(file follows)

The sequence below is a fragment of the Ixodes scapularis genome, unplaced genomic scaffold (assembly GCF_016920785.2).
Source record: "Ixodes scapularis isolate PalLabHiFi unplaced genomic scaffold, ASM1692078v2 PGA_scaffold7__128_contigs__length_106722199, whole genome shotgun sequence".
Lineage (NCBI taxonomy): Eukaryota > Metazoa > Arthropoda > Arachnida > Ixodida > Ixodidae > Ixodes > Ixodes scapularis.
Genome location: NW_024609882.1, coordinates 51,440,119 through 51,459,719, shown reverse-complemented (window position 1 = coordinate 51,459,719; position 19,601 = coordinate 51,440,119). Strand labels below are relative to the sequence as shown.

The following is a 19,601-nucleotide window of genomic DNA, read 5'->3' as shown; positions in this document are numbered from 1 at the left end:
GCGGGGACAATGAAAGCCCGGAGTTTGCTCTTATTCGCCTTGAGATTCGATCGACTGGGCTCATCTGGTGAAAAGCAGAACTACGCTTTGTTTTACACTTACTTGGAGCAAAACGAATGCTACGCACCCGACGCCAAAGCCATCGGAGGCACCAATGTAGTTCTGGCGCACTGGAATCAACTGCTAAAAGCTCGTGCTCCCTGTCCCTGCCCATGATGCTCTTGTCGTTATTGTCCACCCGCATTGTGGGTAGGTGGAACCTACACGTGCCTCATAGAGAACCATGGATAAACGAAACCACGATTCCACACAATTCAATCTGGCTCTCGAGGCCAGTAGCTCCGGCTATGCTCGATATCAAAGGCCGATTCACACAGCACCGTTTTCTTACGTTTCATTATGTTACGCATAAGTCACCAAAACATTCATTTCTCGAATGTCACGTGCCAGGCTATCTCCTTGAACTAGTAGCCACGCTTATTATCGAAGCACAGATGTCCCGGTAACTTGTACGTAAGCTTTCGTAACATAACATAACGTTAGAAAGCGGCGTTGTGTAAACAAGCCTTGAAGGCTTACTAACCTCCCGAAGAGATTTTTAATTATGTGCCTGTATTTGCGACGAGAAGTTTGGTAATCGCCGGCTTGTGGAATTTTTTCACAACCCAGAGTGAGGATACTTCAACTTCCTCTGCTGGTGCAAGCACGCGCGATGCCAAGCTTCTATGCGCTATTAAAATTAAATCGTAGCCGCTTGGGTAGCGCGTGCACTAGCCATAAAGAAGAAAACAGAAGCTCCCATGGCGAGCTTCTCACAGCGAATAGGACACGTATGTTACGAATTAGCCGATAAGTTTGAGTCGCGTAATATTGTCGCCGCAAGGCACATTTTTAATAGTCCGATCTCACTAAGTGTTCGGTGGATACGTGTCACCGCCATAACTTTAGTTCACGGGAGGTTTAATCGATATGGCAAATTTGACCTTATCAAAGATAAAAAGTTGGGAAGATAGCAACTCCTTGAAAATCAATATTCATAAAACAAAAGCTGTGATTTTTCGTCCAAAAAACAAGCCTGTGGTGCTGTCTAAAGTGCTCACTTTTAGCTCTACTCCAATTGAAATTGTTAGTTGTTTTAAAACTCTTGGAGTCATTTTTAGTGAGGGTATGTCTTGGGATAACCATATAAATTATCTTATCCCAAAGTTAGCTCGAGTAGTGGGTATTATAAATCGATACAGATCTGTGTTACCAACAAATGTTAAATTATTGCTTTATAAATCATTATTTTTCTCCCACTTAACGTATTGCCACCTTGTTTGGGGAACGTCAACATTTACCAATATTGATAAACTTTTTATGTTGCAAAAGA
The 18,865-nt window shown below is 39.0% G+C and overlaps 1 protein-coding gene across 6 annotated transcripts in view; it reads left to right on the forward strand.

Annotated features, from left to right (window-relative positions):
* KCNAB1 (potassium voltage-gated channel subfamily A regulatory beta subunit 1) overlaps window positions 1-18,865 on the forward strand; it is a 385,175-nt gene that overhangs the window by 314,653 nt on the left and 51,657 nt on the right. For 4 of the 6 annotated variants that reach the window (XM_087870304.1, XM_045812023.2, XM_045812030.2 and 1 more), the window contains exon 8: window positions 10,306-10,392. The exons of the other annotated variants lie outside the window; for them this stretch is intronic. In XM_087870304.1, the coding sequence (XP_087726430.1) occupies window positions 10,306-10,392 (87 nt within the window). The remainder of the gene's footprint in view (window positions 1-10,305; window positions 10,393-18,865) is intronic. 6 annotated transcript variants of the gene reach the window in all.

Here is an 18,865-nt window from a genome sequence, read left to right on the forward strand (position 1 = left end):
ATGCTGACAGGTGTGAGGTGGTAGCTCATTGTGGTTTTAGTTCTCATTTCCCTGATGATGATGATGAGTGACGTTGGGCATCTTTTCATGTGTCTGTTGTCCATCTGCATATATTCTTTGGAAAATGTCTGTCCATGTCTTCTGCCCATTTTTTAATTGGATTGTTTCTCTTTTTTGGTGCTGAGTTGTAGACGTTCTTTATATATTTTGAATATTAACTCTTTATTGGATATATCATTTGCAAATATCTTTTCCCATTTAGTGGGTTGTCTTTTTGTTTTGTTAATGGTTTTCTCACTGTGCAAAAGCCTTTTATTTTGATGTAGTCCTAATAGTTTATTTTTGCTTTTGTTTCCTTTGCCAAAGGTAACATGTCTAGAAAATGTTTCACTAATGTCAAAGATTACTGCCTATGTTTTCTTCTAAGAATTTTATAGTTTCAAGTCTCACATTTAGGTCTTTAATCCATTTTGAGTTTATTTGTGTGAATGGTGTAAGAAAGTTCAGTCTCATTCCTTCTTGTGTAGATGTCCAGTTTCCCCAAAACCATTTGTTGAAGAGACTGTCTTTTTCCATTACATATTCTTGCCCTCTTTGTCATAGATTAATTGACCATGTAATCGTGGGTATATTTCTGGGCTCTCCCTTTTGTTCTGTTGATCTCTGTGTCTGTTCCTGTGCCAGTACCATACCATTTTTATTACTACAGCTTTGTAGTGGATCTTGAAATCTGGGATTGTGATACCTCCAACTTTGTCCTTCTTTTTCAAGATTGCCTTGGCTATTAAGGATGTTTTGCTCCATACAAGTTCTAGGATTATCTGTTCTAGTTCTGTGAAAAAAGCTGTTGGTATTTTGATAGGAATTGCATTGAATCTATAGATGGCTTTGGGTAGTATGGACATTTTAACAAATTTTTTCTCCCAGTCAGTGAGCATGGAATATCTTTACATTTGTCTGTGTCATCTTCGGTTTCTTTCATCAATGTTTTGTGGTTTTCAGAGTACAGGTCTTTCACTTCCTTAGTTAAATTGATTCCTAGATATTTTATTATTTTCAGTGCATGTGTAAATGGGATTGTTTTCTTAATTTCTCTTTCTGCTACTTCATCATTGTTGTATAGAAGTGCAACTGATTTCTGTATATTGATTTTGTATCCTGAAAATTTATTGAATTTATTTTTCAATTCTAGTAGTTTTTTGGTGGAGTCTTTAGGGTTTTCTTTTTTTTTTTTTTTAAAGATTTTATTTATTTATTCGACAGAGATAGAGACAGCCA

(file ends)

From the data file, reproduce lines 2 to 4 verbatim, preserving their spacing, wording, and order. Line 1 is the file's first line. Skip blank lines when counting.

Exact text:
Source record: "Ixodes scapularis isolate PalLabHiFi unplaced genomic scaffold, ASM1692078v2 PGA_scaffold7__128_contigs__length_106722199, whole genome shotgun sequence".
Lineage (NCBI taxonomy): Eukaryota > Metazoa > Arthropoda > Arachnida > Ixodida > Ixodidae > Ixodes > Ixodes scapularis.
Genome location: NW_024609882.1, coordinates 51,440,119 through 51,459,719, shown reverse-complemented (window position 1 = coordinate 51,459,719; position 19,601 = coordinate 51,440,119). Strand labels below are relative to the sequence as shown.